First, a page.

Hi Diane, moppy &srhackettThankyou all for you your posts, your all being very helpful and im greatful. Diane, My GP did prescribe Buscopan 2 weeks before my daughters diagnosis of ibs, but they didnt seem to help, and the Doctor who actually made the diagnosis said to me that "he would not give them to children", so im a bit worried about giving her any anti-spasmodics now. Would you know of an alternative?I will definatly be asking to be referred to a proffessional who can help, with the food...possibly a dietician, do you think? She has hardly eaten anything today:(Moppy, thanks for the extra advice, ive noted it all, and plan to try her with the soy milk!!Srharket,thanks so much for the advice, its just awful to see our children suffering with this at such a young age. Sounds like your daughter has also had a rough time :( My daughter has had lots of blood tests, 2 stool tests also, been admitted to hospital as the pain was so bad and she looked so unwell, but she was sent home the next day with no answers. She also had a scan of her kidneys and liver, which all looked fine, also been tested for coileac, and we even tried a gluten free diet, even though the coileac test was negative. In the last 3 months, she has been treated for urine infections, kidney stones,stomach ulcer, the list goes on, but these treatments were based on her symptoms and not actual test results, I feel she has been a bit of a "guinea pig".I am happy after all this time to finally have a diagnosis, but that only solves half the problem, she is in discomfort whatever she eats. Its got to the point today, she wouldnt eat her breakfast, wasted most of her lunch at school and also turned away from her tea-time meal, so I think she is now afraid to eat, so I think another visit to the GP is neccessary this week.If you dont mind me asking.....how was your daughter after the endoscopy and colonoscopy? Sounds like the antibiotics did really help your daughter!! I will also ask my GP about prescribing Prilosec, I am glad your daughters symptoms have improved, and thanks very much for all the info and advice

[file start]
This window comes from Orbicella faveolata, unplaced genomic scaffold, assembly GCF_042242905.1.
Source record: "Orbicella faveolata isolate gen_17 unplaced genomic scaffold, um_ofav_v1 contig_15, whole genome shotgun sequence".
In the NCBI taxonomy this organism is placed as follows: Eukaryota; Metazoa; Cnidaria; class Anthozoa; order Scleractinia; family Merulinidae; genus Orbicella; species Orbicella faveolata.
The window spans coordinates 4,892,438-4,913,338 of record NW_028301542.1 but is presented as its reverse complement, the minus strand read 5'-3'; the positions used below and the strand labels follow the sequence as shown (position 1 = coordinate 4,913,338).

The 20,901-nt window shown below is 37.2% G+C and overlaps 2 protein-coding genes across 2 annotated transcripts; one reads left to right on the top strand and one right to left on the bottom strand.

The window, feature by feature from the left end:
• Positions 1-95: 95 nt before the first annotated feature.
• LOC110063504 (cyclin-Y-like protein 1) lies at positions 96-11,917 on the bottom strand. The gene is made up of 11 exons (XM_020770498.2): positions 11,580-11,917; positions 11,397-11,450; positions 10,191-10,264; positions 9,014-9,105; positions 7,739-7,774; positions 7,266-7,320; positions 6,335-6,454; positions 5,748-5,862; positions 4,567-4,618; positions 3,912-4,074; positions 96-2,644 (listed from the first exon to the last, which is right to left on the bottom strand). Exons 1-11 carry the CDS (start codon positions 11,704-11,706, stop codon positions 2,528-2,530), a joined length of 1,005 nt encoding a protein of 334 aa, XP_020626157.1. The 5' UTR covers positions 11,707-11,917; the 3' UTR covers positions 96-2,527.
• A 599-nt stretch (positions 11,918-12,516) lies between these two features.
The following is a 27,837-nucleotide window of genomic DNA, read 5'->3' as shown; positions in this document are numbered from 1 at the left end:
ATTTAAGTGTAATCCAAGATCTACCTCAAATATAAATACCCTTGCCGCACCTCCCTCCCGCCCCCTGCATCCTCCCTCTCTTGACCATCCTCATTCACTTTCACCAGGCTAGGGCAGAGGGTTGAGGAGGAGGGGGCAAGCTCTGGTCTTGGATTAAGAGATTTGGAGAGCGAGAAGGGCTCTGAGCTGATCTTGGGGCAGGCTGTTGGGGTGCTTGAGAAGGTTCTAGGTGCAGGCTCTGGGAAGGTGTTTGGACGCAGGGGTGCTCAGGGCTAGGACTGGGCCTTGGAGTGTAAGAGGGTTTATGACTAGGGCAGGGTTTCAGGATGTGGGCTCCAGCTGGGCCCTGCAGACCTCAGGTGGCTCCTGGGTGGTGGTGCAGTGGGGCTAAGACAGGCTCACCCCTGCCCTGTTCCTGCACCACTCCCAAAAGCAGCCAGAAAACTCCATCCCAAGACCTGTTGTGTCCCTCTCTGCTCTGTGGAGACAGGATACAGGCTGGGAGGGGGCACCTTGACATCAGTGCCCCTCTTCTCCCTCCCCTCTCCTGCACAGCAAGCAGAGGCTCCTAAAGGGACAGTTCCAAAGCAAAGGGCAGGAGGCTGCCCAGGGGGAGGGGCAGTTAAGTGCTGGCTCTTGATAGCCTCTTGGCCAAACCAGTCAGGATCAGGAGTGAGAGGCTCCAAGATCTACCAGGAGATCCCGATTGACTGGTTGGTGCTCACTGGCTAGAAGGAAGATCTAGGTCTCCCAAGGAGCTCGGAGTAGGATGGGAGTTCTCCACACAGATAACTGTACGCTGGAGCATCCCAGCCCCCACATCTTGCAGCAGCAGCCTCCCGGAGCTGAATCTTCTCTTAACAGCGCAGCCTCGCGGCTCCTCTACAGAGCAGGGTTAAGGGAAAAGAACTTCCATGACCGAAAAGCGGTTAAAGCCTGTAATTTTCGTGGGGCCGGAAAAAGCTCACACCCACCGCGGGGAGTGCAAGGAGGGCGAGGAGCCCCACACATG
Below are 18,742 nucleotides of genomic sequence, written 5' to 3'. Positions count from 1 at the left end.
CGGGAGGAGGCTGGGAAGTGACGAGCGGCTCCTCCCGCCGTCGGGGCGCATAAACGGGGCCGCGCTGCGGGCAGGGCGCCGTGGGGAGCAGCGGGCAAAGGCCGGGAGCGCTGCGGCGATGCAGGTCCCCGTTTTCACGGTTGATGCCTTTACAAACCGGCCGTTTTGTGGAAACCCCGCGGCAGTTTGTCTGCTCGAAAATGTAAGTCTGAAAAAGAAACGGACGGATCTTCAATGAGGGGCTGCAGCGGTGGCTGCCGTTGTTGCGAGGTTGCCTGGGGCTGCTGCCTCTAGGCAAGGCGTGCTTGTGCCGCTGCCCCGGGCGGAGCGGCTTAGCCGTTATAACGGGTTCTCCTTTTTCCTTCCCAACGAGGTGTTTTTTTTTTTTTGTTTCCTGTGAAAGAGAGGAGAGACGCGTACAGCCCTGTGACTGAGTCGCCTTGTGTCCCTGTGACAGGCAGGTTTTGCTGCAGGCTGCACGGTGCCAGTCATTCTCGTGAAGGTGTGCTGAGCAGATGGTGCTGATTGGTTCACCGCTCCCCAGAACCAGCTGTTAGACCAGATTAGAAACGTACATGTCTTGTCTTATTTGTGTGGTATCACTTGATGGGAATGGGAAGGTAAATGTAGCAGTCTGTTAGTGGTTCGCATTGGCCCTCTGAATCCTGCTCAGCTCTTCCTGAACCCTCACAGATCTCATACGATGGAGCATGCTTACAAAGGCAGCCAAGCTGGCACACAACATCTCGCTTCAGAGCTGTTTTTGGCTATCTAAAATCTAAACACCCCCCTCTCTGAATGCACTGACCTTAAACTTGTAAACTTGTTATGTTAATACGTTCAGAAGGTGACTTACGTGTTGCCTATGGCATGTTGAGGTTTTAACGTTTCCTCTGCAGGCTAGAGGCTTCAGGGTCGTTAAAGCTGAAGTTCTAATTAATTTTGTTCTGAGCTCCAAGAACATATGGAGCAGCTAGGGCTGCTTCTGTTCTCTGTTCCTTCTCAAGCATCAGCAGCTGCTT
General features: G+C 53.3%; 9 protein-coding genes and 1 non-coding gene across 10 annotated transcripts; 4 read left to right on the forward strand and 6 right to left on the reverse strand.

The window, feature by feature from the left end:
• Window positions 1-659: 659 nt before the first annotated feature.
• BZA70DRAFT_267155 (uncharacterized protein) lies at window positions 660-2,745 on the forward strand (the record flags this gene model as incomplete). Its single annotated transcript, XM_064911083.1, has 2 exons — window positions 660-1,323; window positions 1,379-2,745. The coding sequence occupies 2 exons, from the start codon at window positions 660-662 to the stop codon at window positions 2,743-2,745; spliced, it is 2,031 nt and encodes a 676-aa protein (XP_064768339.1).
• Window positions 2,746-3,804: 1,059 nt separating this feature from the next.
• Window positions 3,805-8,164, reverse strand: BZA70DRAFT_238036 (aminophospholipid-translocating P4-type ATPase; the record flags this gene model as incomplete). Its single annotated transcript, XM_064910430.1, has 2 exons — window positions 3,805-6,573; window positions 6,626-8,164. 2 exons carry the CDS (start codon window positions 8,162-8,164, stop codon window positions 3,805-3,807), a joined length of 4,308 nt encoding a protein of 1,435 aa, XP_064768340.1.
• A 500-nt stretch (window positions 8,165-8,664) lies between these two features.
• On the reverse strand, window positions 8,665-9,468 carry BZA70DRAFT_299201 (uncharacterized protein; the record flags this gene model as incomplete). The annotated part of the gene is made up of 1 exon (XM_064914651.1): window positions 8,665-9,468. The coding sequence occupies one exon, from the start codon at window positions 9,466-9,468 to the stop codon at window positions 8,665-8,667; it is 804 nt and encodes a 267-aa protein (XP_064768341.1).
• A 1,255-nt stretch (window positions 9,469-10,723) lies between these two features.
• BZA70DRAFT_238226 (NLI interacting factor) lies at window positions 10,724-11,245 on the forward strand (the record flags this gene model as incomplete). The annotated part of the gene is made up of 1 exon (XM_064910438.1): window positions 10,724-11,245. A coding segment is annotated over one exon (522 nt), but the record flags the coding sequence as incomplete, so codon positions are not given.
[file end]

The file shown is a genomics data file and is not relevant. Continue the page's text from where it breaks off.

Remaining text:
#9 Diana63

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Posted 30 November 2010 - 09:51 AM

Hello BekkyYour poor wee daughter,i understand why you are so worried.You would think the GP could prescribe something that would help ease your daughters pain,they are supposed to know what is suitable for children.Maybe you could ask in the Pharmacy if there is anything they can suggest would be okay for her to take or in a Holland and Barrett store.I would imagine it would be a Dietician that you would be referred to or maybe it would be one that is part of a childrens hospital somewhere near you.I would ask the GP about that as well.Take care.

#10 cookies4marilyn

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Posted 01 December 2010 - 12:34 AM